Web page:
...impact of positioning, for example, andI'm wondering where you stand in terms of just because everything can bemeasured, should it should it be measured and the rule of everythinghave attribution for everything I mean as a marketer. You accept the fact thatthere's things that you can't measure and quantify yeah, I struggle with thisbecause I you know, I people talk about marketing being part, art part science,and I am much more comfortable on the science side of marketing. I love thatdigital marketing is so measurable, but I absolutely recognize and accept thatthere's a lot about marketing. That is more art. I don't agree, though, thatit's necessarily not measurable. I think that there's a fine line betweenlike measure and account accountability, and you know you have to always bemeasuring something to gauge whether or not the investment is delivering, whatyou expected it to deliver. So, while something like positioning or brand orcompetitive Intel may not be measurable in terms of the MLS that it delivers orthe clicks that it s, you know, gets for you or the amount of pipe line thatit generates in a very linear direct way. There are things that you canmeasure to gauge the impact of those investments, and if those measures aregrowing alongside of pipe line and Revenue Growth, then then I feel goodabout making continuing to make or even grow those investments. You know thebranded keyword clicks is a good example competitive Intel. We invest alot in research of our competitive landscape. We try to measure what isour wind rate inside of competitive deals to what extent of productmarketing resource has been pulled into those deals. Are they using thecompetitive assets that we created? So we try to create measures or introducemeasures that are at least indirectly related to our pipe line and revenuegrow? So I think everything is measurable to some extent. One finalquestion: On the quantified part of marketing: There's alot of talk these days about gated versus ungated content. For many years,Btbai have used emails as a keymer for MLS. The fact that if I put an e bookout there or an intarior some kind of worksheet and I collect an emailaddress that counts as marketing success and I'm wondering which side ofthe fence do you fall on when it comes to gated versus ungaited content. Andwhat is the balance between trying to gate some content and allowing somekind to essentially be free yeah? I think I probably fall somewhere in themiddle on that one. First of all, I don't think that MLS are a measure ofsuccess. MLS are a leading indicator, but you know you could have a thousandMt Ls in a week that convert at an abysmal rate to pipeline or to closeone business. Is that success? No, you could have a hundred mls that close ata rate of forty percent, converted a rate of forty percent to pie, line witha close rate of forty percent, and that's you know incredible. So I had amarketing mentor who once said to me the perfect marketing business is theone that generates a hundred mls, that a hundred percent convert to pipe lineand a hundred percent go closed. One right like wouldn't that be wonderful,so I don't think that you know putting all of your eggs in the mtl basket is amistake. You have to understand the full funnel right down to closed oneand AB testing gated versus ungated atdifferent points of the sales cycle is really how you optimize that funnel. You have to know like whatare customers looking for at each stage?...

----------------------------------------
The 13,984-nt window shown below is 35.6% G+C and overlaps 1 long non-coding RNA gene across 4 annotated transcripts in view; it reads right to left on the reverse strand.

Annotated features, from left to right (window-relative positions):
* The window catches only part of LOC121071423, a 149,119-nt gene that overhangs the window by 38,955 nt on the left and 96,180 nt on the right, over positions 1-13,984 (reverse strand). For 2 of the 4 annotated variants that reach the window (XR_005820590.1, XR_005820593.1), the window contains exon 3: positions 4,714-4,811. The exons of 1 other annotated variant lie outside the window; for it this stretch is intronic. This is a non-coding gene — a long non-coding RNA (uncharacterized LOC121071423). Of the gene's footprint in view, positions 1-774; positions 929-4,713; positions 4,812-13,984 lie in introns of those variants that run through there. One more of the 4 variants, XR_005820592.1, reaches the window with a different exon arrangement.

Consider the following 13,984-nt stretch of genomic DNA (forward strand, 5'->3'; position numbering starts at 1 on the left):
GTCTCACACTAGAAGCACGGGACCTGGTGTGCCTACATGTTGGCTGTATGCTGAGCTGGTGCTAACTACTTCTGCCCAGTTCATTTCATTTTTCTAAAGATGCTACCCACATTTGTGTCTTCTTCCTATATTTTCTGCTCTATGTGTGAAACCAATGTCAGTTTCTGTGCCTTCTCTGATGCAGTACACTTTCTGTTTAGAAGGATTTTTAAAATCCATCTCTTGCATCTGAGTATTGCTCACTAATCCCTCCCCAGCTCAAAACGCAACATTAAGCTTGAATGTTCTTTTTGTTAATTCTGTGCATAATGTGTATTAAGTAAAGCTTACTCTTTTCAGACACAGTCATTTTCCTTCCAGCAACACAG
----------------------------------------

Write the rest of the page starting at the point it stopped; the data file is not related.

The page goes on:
How do you open up those conversationsmore effectively? How do you evaluate multi touch? Attribution? Not justfirst touch our last touch. You have to really, especially if you're selling,into a large organization, we have an ADA. The average sales cycle has adozen touch points, at least on average, with marketing assets. So does thatmean that the original email that we captured through a paper click ad isreally what resulted in the win? Probably not like all of the touchpoints matter. We try to offer both gated and ungated. I think deeper downthe funnel. The more important ungated is case, things like case studies orDemos, or you know, to make those more available, but you know there's still.I would never engage everything well. Thank you so much for having me,I always love talking about marketing, especially with somebody. That's youknow been in the trenches with me for a while ADA check us out at a Dado CX andlook for me on link Dan Ruth Dive. Maybe you can put my Url, I'm alwayshappy to connect with folks and pick up conversations there and reallyappreciate the opportunity to chat with you, thanks for listening to anotherepisode of marketing spark, if you enjoyed the conversation, leave areview subscribed by I tunes Potii or your favorite podcast APP and share viasocial media. If you'd like to hear more about how I help you to be SASScompanies and fractional semo for teaching in biorn coach and an email, aresort.